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Donkin on Work - Boardroom Issues

March 2005 - Non-executive directors’ fees

Two years after the Higgs review of corporate governance led to changes in the expectations of non-executive directors in UK-listed public companies is it time to question whether boards are any more effective today as a result?

One thing is certain: they are much more expensive than they were before the review. A report by Watson Wyatt, the pay consultants, late last year found that non-executive director fees had risen by 38 per cent in 2004 among those FTSE 100 companies that had reviewed their fees. The average fee at the time was £36,500, based on an average commitment of 18 days a year. But among those that had reviewed their board pay, the average fees had risen to £40,000 a year.

The findings were anticipated by an earlier survey of senior executives and non-executive directors in 51 of the FTSE 100 companies, carried out by Russell Reynolds Associates, the headhunting firm. It found that above-inflation pay rises for board members had been paid out in almost a third of those questioned.

When directors were asked to name the ideal annual salary level for a FTSE 100 non-executive director the most quoted figure was £50,000 between a range extending from £35,000 to as high as £100,000.

The danger of this kind of research is that it can become self-serving. With a few individual exceptions, I know of no job anywhere – from the office cleaner to the chief executive - where the people doing that job do not think they are worth more than they are paid.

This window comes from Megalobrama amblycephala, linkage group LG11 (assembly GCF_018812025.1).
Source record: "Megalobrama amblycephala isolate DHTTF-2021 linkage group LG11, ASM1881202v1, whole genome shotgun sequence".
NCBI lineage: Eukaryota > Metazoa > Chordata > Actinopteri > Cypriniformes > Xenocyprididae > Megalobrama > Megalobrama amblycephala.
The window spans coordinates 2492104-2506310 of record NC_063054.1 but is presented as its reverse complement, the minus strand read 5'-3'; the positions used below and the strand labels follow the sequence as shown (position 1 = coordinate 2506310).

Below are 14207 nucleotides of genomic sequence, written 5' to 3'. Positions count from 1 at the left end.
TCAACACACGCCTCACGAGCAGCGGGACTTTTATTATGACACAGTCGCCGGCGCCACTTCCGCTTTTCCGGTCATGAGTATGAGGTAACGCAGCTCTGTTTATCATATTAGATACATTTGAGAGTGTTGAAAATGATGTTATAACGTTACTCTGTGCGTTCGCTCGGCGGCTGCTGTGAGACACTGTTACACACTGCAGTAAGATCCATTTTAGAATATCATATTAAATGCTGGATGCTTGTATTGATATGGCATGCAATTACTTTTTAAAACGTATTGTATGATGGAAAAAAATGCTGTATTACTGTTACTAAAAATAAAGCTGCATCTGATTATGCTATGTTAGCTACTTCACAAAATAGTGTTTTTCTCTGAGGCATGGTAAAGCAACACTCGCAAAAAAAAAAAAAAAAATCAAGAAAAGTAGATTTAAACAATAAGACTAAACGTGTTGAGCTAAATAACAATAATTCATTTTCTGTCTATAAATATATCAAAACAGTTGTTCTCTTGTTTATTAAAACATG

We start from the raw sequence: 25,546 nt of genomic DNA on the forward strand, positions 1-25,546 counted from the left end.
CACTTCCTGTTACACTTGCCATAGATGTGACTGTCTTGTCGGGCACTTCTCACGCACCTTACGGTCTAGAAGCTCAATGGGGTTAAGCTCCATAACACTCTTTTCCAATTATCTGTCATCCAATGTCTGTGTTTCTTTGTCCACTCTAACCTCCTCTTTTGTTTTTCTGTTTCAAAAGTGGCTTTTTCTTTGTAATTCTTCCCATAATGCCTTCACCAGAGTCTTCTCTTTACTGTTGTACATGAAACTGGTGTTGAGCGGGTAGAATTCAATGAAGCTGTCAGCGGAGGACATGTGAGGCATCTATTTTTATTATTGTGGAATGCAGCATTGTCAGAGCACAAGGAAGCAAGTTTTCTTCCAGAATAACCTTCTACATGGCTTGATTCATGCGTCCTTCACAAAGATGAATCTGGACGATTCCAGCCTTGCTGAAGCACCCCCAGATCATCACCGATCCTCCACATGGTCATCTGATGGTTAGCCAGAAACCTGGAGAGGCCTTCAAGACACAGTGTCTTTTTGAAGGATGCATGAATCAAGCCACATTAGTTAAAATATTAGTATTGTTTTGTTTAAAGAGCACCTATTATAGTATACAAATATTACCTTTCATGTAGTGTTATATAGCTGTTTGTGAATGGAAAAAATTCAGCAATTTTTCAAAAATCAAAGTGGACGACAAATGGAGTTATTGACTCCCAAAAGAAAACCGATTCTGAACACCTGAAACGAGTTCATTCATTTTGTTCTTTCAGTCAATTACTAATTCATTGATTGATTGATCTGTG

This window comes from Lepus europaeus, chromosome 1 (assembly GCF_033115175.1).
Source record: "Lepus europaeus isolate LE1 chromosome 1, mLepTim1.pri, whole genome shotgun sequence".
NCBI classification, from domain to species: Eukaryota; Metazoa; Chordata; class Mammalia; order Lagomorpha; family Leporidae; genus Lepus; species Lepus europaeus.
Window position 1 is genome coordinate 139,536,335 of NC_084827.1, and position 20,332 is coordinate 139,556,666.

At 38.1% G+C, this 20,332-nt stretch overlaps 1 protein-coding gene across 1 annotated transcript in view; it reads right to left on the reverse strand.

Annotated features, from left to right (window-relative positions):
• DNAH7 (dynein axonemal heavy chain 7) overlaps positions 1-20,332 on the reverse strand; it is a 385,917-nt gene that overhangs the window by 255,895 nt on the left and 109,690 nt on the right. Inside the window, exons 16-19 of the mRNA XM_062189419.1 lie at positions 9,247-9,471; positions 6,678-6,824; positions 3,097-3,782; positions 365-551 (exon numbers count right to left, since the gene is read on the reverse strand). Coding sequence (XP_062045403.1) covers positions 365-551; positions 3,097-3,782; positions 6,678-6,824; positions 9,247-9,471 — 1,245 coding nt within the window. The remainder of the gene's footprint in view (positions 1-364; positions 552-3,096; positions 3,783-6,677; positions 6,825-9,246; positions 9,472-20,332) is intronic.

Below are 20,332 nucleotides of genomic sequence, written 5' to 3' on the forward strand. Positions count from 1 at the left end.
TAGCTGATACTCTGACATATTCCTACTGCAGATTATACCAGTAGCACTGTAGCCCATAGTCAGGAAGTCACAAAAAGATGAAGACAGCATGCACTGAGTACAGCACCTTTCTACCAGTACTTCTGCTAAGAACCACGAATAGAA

The difference between office cleaners and members of a board is that the cleaners do not set their own pay rates or sit on committees with the people who do. Another difference is that, unlike boards, there is no vested interest among those presiding over the staffing bill to pay people any more than is necessary.

In fact parsimony is what passes for good management among those who are responsible for staff budgets. This message goes down the managerial line of most companies. But the reverse seems to apply in discussions about boardroom pay. It is as if the boardroom occupies some parallel universe where the normal laws governing working practices are reversed.

To understand the rigour – or lack of it - surrounding boardroom practices you need only look at some of the comments from that same Russell Reynolds report. The diversity of opinions suggests that these well-paid guardians of our top companies are uncertain about assessment practices, although they tend to be united on pay: most think they ought to get more.

Compare this small selection of views:

On pay: “It needs to go up, as the risks are greater these days,” and “Clearly it will rise significantly,” and “To get the quality you need to pay.”

On appraisal: “Everyone marks everyone else,” and “I just don’t agree with marking colleagues.”

On director’s targets: “We go for collective targets. We stand together,” and “[The] senior team must be a team in philosophy.”

Almost four in five of those consulted thought that the pay of non-executive directors was not high enough. This seems extraordinary given that the role is a secondary job for many of them and that those who do this kind of job after retiring from an executive post will be using the income to supplement a pension.

There is no doubt that the job has grown more onerous for those who chair committees and the number of days devoted to a business for all non-executives appears to be rising.